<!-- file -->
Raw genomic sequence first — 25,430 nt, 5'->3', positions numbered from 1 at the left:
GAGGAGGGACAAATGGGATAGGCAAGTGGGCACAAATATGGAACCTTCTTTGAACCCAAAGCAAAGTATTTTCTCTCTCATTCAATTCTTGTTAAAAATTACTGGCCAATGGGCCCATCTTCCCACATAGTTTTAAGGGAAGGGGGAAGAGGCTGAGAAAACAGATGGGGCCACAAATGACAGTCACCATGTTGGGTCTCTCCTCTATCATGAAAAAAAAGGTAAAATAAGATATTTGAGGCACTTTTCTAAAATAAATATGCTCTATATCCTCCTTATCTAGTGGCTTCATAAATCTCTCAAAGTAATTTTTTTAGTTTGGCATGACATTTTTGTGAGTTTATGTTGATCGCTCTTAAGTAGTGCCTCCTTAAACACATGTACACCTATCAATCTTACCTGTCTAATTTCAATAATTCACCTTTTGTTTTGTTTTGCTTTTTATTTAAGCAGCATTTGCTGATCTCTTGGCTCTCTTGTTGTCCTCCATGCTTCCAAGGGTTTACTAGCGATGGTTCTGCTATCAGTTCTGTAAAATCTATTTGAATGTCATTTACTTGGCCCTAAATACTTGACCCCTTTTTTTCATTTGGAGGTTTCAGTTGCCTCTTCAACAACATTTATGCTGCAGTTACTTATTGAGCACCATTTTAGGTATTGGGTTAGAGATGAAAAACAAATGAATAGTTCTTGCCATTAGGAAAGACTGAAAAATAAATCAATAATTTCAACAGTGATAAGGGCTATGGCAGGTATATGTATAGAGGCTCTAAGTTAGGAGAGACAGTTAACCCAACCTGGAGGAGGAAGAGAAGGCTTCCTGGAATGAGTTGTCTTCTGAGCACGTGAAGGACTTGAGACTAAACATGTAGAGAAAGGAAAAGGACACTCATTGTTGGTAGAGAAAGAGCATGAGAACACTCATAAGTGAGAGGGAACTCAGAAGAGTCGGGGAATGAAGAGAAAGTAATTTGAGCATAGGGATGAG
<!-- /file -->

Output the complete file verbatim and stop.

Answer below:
Raw genomic sequence first — 25,430 nt, 5'->3', positions numbered from 1 at the left:
GAGGAGGGACAAATGGGATAGGCAAGTGGGCACAAATATGGAACCTTCTTTGAACCCAAAGCAAAGTATTTTCTCTCTCATTCAATTCTTGTTAAAAATTACTGGCCAATGGGCCCATCTTCCCACATAGTTTTAAGGGAAGGGGGAAGAGGCTGAGAAAACAGATGGGGCCACAAATGACAGTCACCATGTTGGGTCTCTCCTCTATCATGAAAAAAAAGGTAAAATAAGATATTTGAGGCACTTTTCTAAAATAAATATGCTCTATATCCTCCTTATCTAGTGGCTTCATAAATCTCTCAAAGTAATTTTTTTAGTTTGGCATGACATTTTTGTGAGTTTATGTTGATCGCTCTTAAGTAGTGCCTCCTTAAACACATGTACACCTATCAATCTTACCTGTCTAATTTCAATAATTCACCTTTTGTTTTGTTTTGCTTTTTATTTAAGCAGCATTTGCTGATCTCTTGGCTCTCTTGTTGTCCTCCATGCTTCCAAGGGTTTACTAGCGATGGTTCTGCTATCAGTTCTGTAAAATCTATTTGAATGTCATTTACTTGGCCCTAAATACTTGACCCCTTTTTTTCATTTGGAGGTTTCAGTTGCCTCTTCAACAACATTTATGCTGCAGTTACTTATTGAGCACCATTTTAGGTATTGGGTTAGAGATGAAAAACAAATGAATAGTTCTTGCCATTAGGAAAGACTGAAAAATAAATCAATAATTTCAACAGTGATAAGGGCTATGGCAGGTATATGTATAGAGGCTCTAAGTTAGGAGAGACAGTTAACCCAACCTGGAGGAGGAAGAGAAGGCTTCCTGGAATGAGTTGTCTTCTGAGCACGTGAAGGACTTGAGACTAAACATGTAGAGAAAGGAAAAGGACACTCATTGTTGGTAGAGAAAGAGCATGAGAACACTCATAAGTGAGAGGGAACTCAGAAGAGTCGGGGAATGAAGAGAAAGTAATTTGAGCATAGGGATGAG